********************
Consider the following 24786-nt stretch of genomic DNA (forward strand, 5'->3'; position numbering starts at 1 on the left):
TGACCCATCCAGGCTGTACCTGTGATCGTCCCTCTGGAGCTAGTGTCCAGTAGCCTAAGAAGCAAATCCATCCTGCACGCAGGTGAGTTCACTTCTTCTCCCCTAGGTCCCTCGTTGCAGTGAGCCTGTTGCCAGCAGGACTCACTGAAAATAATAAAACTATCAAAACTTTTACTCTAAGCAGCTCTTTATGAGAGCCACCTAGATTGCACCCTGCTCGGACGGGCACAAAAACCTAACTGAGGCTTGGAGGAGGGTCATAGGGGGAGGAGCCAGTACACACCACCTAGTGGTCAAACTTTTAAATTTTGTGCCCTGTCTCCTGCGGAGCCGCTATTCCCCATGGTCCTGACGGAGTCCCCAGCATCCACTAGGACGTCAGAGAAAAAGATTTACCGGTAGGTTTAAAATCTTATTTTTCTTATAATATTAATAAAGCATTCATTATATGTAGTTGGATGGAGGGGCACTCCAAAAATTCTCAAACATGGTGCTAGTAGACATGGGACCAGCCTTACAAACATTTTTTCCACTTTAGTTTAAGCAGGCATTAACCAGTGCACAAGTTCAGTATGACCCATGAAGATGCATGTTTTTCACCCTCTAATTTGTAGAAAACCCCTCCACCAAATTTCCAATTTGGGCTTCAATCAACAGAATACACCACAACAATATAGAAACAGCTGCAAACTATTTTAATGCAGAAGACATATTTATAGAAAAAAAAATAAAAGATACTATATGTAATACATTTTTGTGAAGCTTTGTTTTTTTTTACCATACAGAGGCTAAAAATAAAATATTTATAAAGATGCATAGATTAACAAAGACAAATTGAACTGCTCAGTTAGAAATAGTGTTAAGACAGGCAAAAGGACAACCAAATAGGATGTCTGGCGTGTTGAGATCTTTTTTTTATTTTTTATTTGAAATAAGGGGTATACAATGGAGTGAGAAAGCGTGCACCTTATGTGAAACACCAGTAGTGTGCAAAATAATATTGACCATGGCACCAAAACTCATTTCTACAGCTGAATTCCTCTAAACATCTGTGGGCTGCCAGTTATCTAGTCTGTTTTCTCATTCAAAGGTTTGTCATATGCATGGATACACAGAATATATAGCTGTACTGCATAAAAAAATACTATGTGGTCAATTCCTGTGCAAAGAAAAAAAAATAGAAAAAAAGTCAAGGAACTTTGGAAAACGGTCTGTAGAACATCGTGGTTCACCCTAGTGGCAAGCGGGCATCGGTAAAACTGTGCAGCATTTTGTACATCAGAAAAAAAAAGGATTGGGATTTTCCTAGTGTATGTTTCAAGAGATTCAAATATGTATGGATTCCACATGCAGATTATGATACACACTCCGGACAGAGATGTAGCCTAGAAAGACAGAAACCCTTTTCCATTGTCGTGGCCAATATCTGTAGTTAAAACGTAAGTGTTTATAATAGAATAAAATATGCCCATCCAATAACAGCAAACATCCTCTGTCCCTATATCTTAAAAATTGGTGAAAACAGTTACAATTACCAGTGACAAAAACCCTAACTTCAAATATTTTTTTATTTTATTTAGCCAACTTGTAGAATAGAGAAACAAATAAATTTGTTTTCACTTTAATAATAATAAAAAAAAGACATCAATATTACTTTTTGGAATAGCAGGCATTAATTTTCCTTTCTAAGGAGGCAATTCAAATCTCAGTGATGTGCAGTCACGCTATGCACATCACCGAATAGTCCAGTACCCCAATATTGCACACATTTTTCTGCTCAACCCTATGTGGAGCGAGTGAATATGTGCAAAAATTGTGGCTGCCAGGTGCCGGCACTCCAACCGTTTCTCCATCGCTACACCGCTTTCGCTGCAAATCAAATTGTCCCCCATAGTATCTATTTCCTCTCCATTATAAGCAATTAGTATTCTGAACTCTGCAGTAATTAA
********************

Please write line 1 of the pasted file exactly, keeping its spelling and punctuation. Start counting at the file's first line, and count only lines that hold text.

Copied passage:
Consider the following 24786-nt stretch of genomic DNA (forward strand, 5'->3'; position numbering starts at 1 on the left):